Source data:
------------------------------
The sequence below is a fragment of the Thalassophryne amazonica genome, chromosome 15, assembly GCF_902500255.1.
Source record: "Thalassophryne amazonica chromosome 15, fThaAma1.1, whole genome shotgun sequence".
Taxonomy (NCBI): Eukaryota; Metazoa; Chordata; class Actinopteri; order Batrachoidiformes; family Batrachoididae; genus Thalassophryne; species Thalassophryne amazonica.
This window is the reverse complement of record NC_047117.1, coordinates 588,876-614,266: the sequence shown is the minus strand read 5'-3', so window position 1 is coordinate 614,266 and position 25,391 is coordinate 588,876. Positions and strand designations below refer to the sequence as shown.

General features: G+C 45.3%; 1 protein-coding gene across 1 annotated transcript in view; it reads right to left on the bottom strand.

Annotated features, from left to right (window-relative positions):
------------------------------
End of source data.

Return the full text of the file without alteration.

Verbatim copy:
The sequence below is a fragment of the Thalassophryne amazonica genome, chromosome 15, assembly GCF_902500255.1.
Source record: "Thalassophryne amazonica chromosome 15, fThaAma1.1, whole genome shotgun sequence".
Taxonomy (NCBI): Eukaryota; Metazoa; Chordata; class Actinopteri; order Batrachoidiformes; family Batrachoididae; genus Thalassophryne; species Thalassophryne amazonica.
This window is the reverse complement of record NC_047117.1, coordinates 588,876-614,266: the sequence shown is the minus strand read 5'-3', so window position 1 is coordinate 614,266 and position 25,391 is coordinate 588,876. Positions and strand designations below refer to the sequence as shown.

General features: G+C 45.3%; 1 protein-coding gene across 1 annotated transcript in view; it reads right to left on the bottom strand.

Annotated features, from left to right (window-relative positions):